Aussies face power price quandary

Mozo

Thursday 20 September 2012

Would the average Australian be willing to sacrifice the reliability of their power supply in exchange for cheaper prices?

This is a question that many people are currently asking themselves and it is hard to assess what the right answer is – if there is one at all.

According to new research conducted by the Energy Supply Association of Australia (ESAA), the supply of electricity to homes across the country is three-times more reliable than landline phone services and 200-times better than mobile phone connections, the Daily Telegraph reports.

Currently, the flow of power is only interrupted for one hour every year, but this superb service is coming at a cost.

A lot of electricity companies have suggested that Aussies have come to expect a certain level of service and this is forcing them to raise prices.

However, some households are really struggling financially at the moment and a lot of people are having to dig into their savings accounts in order to cover the rising cost of everyday essentials.

There have been calls from some quarters for reliability standards to be relaxed slightly so that power providers can lower their rates.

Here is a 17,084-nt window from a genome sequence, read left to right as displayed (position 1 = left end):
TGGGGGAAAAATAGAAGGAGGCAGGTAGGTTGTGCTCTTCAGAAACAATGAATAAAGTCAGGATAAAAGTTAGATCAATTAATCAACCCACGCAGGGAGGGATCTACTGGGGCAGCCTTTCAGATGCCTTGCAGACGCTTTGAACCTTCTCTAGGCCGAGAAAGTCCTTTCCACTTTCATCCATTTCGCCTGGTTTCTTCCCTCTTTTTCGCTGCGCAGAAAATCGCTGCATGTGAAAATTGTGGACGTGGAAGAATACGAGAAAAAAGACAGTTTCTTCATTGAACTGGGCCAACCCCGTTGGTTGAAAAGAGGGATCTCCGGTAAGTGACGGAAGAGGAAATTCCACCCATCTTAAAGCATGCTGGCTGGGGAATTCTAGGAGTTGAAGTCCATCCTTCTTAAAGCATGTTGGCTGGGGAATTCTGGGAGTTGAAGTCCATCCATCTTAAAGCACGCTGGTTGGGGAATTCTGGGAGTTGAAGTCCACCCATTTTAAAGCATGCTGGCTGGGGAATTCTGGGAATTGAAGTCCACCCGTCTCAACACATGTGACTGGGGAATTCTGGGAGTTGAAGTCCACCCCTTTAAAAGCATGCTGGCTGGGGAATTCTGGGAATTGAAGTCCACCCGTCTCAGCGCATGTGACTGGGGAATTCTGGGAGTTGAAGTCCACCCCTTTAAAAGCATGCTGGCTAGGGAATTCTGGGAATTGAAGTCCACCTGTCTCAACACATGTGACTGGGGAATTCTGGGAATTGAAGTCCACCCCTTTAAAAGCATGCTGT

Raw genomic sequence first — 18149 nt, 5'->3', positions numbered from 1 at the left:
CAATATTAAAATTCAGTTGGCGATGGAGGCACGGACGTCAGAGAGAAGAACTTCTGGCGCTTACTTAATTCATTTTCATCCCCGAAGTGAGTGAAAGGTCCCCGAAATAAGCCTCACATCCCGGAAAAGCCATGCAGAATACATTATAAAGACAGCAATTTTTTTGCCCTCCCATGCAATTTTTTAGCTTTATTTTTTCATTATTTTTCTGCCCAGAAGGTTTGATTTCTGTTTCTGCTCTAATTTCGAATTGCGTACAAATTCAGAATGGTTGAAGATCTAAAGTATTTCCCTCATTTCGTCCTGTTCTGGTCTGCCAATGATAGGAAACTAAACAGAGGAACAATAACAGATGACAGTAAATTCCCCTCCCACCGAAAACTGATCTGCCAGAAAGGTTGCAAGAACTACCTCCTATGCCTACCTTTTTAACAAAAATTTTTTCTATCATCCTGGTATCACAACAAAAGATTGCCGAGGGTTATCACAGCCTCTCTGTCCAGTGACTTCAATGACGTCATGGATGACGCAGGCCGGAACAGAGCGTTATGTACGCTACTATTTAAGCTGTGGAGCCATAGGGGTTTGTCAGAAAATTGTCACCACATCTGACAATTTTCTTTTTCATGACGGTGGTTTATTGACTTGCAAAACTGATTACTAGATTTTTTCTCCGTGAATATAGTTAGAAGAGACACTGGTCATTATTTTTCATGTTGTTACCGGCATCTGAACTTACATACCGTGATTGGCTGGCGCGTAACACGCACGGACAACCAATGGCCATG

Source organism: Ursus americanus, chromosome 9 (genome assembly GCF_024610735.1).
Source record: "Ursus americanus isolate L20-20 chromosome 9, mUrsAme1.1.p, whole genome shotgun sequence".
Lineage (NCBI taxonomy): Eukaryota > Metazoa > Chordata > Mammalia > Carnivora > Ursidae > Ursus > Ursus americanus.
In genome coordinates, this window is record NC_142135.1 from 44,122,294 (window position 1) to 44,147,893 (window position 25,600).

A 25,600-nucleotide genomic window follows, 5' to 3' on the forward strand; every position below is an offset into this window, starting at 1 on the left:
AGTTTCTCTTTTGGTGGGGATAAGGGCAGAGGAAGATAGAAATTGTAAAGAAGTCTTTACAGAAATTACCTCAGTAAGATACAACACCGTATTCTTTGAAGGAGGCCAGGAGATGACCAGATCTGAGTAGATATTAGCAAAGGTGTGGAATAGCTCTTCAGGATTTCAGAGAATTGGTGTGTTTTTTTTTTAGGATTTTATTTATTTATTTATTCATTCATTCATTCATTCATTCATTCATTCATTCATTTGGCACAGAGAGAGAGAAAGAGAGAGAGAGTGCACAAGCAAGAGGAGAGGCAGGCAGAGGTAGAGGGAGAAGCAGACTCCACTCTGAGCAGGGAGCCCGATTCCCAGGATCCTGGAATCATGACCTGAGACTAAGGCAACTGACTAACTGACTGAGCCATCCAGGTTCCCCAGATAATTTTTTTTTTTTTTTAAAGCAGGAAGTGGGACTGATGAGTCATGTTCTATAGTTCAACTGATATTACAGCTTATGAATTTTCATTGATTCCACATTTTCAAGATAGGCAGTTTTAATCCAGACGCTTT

"The challenge here is to get the right balance between onerous reliability standards which have an unnecessary impact on power bills, and rules and standards which underestimate the amount of energy we might need," the paper stated.

Aussies face power price quandary

New South Wales is said to have the most efficient electricity network in the country and power bills have risen by 70 per cent in the last five years.

A recent Australian Energy Market Commission study indicated that as many as 60 per cent of households would be willing to suffer more frequent blackouts if it meant their power was more affordable.

The organisation published its Power of Choice draft report earlier this month, which looked at ways to make the electricity market more flexible and customer-friendly.

It was well received by ESAA chief executive officer Matthew Warren, who insisted that people need to have more control over their energy usage.

"If we get these reforms right then we can make energy more affordable," he remarked.

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